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Has the Condo Tribunal Delivered all that it Promised to?

The “new” Condo Tribunal started hearing and adjudicating condo-related disputes on November 1, 2017. A year later, what have we learned?  What documents are being requested? Are corporations complying with their obligations? Can corporations charge to access records? In this post we take a look back at the CAT’s first year of operation.

Condo Tribunal

The Condo Authority Tribunal is Canada’s first fully online tribunal, which was set up under the Condo Authority of Ontario to hear and adjudicate condo-related disputes. Until now, its jurisdiction has been limited to records-related disputes.

Read more about the CAT’s jurisdiction.

What Records are being requested

Condo corporations are required to maintain various and numerous records.  These are mainly listed at section 55 of the Condo Act and at section 13.1 of the General Regulation adopted under the Act. Owners are, generally speaking, entitled to access the corporation’s records, subject to some exceptions. Section 55 sets out the process by which records can be requested by owners.  This new process is aimed at creating an easier path for unit owners to access corporate records.

Still, in some cases, owners and corporations can’t agree on what records should be disclosed. So far, the CAT had to ruled on the following records requests.  In brackets, I indicate whether the access was granted to the requested records:

  • Financial records related to shared facilities [yes];
  • Audited Statements, bank drafts, bank ledgers and copies of management contracts [yes];
  • Board minutes and expenditure records [yes];
  • Unaltered proxies [no];
  • Incident report made to the Superintendent [no];
  • 20-year old  board minutes [no];
  • Copies of the lawyer’s invoices [yes but redacted].

Lessons learned so far

The CAT has provide some clear guidance on :

  • whether corporations can charge fees for the labour and cost of disclosing records (yes but they must be reasonable and in line with the applicable regulation);
  • whether a corporation can refuse access to records related to actual or contemplated litigation (yes);
  • when the tribunal will order the corporation to pay a penalty for having refused to grant access or copies of records (once so far);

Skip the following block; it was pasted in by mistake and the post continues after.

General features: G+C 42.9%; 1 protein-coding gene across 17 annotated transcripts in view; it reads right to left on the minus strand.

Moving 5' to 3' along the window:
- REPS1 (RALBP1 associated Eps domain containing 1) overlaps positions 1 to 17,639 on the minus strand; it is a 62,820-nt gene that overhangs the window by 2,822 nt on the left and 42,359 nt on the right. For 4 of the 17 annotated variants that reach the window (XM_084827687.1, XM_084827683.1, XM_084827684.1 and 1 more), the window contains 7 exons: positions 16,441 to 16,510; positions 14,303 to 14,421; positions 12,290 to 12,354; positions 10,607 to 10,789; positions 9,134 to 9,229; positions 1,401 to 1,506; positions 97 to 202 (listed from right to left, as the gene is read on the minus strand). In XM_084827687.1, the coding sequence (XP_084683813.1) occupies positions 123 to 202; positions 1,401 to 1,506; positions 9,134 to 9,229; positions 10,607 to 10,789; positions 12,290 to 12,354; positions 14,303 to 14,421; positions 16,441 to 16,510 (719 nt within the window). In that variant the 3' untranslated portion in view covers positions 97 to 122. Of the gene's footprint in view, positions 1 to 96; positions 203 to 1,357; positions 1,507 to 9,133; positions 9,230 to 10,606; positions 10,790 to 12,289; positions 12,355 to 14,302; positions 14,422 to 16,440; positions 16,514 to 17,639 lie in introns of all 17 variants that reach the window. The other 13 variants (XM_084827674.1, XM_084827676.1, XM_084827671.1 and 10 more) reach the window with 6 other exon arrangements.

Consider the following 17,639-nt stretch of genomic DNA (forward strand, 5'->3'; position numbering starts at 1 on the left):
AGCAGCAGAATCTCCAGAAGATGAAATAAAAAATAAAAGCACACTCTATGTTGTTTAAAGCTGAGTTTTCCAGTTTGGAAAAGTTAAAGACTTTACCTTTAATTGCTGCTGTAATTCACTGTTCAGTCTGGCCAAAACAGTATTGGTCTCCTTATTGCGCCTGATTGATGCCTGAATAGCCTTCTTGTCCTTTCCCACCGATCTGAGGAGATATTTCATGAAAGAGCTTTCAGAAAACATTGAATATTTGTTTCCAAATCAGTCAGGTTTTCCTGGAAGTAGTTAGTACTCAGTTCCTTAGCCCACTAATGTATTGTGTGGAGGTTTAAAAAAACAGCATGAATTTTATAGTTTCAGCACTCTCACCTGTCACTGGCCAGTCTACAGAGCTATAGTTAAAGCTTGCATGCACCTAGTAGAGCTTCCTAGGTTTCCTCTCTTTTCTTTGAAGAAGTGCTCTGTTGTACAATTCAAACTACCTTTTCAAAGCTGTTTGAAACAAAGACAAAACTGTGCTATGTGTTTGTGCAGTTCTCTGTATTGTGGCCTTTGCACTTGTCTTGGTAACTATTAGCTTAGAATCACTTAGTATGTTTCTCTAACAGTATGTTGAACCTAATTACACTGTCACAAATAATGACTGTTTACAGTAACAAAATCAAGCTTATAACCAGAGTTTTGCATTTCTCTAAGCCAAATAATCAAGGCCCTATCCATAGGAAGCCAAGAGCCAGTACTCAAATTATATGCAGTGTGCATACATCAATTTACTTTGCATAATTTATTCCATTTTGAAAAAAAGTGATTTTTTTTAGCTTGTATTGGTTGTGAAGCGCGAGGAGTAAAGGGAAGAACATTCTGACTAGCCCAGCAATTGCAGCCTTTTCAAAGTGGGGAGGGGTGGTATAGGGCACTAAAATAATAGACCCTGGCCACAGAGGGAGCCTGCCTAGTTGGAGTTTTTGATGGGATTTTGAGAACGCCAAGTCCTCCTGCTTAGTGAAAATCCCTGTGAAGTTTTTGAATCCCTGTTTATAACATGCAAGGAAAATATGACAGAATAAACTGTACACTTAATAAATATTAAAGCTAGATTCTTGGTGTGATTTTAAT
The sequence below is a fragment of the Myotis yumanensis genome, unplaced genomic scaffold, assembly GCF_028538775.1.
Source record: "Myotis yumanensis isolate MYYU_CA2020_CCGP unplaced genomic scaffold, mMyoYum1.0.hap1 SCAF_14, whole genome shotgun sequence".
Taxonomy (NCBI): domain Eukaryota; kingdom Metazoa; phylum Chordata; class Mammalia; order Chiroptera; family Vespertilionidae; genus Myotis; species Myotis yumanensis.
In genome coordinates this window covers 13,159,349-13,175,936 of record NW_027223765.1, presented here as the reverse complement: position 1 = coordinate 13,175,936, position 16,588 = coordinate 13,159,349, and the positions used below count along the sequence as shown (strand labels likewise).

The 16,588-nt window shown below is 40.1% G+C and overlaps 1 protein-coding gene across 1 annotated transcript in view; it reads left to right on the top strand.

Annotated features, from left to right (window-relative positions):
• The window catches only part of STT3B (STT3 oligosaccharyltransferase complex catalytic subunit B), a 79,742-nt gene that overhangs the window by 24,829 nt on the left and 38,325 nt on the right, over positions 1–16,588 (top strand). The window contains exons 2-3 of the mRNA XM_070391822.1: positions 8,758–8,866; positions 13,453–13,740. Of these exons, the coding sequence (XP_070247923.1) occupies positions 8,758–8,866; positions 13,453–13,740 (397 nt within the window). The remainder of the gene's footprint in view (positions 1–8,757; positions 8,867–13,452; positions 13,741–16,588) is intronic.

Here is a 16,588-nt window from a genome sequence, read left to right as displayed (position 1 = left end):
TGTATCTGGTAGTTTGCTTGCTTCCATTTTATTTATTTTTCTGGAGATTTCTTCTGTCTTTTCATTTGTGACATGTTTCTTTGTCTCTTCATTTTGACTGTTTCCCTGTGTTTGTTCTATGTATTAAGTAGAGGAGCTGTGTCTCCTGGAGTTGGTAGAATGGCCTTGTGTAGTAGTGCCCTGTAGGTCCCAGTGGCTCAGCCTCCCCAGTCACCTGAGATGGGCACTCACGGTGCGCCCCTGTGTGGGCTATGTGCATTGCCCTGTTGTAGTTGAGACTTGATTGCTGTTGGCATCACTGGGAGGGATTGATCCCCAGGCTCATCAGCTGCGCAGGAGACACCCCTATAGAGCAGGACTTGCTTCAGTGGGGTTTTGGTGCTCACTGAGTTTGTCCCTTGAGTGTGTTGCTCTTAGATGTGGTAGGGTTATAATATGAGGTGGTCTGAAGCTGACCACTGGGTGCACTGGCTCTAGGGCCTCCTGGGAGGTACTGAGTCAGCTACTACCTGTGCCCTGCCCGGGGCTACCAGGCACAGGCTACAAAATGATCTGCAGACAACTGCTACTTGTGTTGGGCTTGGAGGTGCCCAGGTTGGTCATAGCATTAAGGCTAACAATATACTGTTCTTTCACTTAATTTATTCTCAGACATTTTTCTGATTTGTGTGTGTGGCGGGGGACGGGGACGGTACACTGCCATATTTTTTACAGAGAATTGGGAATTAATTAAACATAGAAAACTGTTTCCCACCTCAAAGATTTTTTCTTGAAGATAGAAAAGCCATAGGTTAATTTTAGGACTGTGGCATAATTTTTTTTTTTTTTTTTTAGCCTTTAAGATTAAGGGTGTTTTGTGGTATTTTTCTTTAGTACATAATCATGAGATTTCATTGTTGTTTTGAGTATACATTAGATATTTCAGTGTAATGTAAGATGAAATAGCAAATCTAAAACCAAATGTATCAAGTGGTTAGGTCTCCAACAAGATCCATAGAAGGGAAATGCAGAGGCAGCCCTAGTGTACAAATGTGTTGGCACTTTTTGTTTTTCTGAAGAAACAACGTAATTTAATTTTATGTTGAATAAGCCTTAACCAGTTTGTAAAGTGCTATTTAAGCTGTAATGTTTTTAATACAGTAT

• when the tribunal will order the defeated party to pay the legal fees of the victorious party (only in exceptional circumstances – ie, pretty much never).

Quick Statistics

While we have relatively few cases so far, the following statistics may be of interest.

Where do cases originate from?

So far, the CAT has issued 9 decisions.  Of these cases :

  • 77% originated from the GTA
  • 11% (or one case) from Ottawa
  • 11% (or one case) from Kingston

Are the parties represented by lawyers?

While the CAT rules allow parties to be represented by lawyers, most cases so far don’t involve lawyers. Specifically:

  • 88% of the time, owners are self represented
  • 55% of the time, corporations are represented by agents (mostly condo managers)
  • 44% of the time, corporations are represented by lawyers.

Who has been successful?

An interesting stats has to do with the success rate. This may give an indication on the usefulness of the CAT.  So far:

  • 22% of the time, the CAT agreed with the owner and ordered the corporation to disclose what was being requested;
  • 66% of the time, the corporation had disclosed or was disclosing the required records. That is good news! Corporation are mostly complying with their obligations;
  • Success was divided in the other case.

What hourly rate is reasonable to prepare records?

In at least 2 cases, the CAT discussed the reasonableness of the fees being charged to owners to prepare or disclose records.

On the photocopying cost, the CAT reminded a corporation that the regulation already imposed a cap of 20 cents per page.

The question is a bite more complicated on the question of labour cost.  The CAT repeatedly reduced the hourly rate sought by corporations for the work required to review, redact or prepare the records being disclosed. After all, it was found to be fairly clerical work. How much can one charge to locate documents, remove them from binders, unstaple them and photocopy them?

Unless a legal mind is required to review and redact documents (as was the case in one instance), the CAT has ruled that $31/hour was a reasonable hourly rate (reduced from $63/hour). In the case involving the review by a lawyer to redact their invoice, the CAT reduced the rate sought from $225/hour to $130/hour.

Were legal fees awarded?

A few of the cases give us some insight on how much it has cost the corporation to respond to a case before the tribunal.  So far, corporations have spent the following in legal fees:

  • $3,000 in one case
  • $10,000 in another
  • $11,000 in a third one

The other cases are silent on the question, mostly because the parties have not sought costs against the other. In all of the cases where legal fees were sought, none were awarded.

Cost will only be awarded in exceptional circumstances. Being successful is not sufficient, even if the position taken by the other is unreasonable. The CAT already alluded to the fact that it would award legal fees when the conduct of a party is grossly unreasonable or when their conduct unduly complicated the matter or when they acted in bad faith or with malice.

What’s ahead for the CAT?

The above is based on the CAT’s first year of operations. It will be interesting to see how these statistics evolve over time. It’ll be even more interesting to read how the CAT rules on more disputes when/if the CAT’s jurisdiction gets expanded.

Related posts:

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